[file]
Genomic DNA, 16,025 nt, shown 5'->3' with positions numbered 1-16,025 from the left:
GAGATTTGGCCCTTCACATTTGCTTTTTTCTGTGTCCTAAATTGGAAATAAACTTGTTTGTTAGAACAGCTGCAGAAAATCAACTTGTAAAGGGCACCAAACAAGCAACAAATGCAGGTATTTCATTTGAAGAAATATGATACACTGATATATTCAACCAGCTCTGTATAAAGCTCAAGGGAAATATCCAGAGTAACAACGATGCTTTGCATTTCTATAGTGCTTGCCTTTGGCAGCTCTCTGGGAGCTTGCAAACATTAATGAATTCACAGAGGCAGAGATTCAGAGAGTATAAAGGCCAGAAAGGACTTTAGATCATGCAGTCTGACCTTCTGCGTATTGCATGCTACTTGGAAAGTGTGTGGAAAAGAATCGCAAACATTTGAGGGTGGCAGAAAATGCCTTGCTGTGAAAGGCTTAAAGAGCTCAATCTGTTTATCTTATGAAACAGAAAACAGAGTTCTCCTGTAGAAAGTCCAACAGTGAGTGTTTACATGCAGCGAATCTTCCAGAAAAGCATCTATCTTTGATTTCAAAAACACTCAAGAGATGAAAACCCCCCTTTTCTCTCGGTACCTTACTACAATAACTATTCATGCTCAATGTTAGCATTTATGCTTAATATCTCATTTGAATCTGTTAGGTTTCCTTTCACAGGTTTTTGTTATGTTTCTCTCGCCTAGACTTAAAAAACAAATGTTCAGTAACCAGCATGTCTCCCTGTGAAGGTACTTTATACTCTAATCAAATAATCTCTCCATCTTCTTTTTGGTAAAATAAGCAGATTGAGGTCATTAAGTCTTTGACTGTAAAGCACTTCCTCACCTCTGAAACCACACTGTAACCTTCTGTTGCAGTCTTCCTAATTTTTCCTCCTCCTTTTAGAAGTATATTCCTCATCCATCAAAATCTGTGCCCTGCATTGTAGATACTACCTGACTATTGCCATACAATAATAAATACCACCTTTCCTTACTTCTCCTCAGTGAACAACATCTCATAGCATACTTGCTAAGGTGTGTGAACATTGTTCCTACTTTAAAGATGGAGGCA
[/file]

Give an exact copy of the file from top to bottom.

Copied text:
Genomic DNA, 16,025 nt, shown 5'->3' with positions numbered 1-16,025 from the left:
GAGATTTGGCCCTTCACATTTGCTTTTTTCTGTGTCCTAAATTGGAAATAAACTTGTTTGTTAGAACAGCTGCAGAAAATCAACTTGTAAAGGGCACCAAACAAGCAACAAATGCAGGTATTTCATTTGAAGAAATATGATACACTGATATATTCAACCAGCTCTGTATAAAGCTCAAGGGAAATATCCAGAGTAACAACGATGCTTTGCATTTCTATAGTGCTTGCCTTTGGCAGCTCTCTGGGAGCTTGCAAACATTAATGAATTCACAGAGGCAGAGATTCAGAGAGTATAAAGGCCAGAAAGGACTTTAGATCATGCAGTCTGACCTTCTGCGTATTGCATGCTACTTGGAAAGTGTGTGGAAAAGAATCGCAAACATTTGAGGGTGGCAGAAAATGCCTTGCTGTGAAAGGCTTAAAGAGCTCAATCTGTTTATCTTATGAAACAGAAAACAGAGTTCTCCTGTAGAAAGTCCAACAGTGAGTGTTTACATGCAGCGAATCTTCCAGAAAAGCATCTATCTTTGATTTCAAAAACACTCAAGAGATGAAAACCCCCCTTTTCTCTCGGTACCTTACTACAATAACTATTCATGCTCAATGTTAGCATTTATGCTTAATATCTCATTTGAATCTGTTAGGTTTCCTTTCACAGGTTTTTGTTATGTTTCTCTCGCCTAGACTTAAAAAACAAATGTTCAGTAACCAGCATGTCTCCCTGTGAAGGTACTTTATACTCTAATCAAATAATCTCTCCATCTTCTTTTTGGTAAAATAAGCAGATTGAGGTCATTAAGTCTTTGACTGTAAAGCACTTCCTCACCTCTGAAACCACACTGTAACCTTCTGTTGCAGTCTTCCTAATTTTTCCTCCTCCTTTTAGAAGTATATTCCTCATCCATCAAAATCTGTGCCCTGCATTGTAGATACTACCTGACTATTGCCATACAATAATAAATACCACCTTTCCTTACTTCTCCTCAGTGAACAACATCTCATAGCATACTTGCTAAGGTGTGTGAACATTGTTCCTACTTTAAAGATGGAGGCA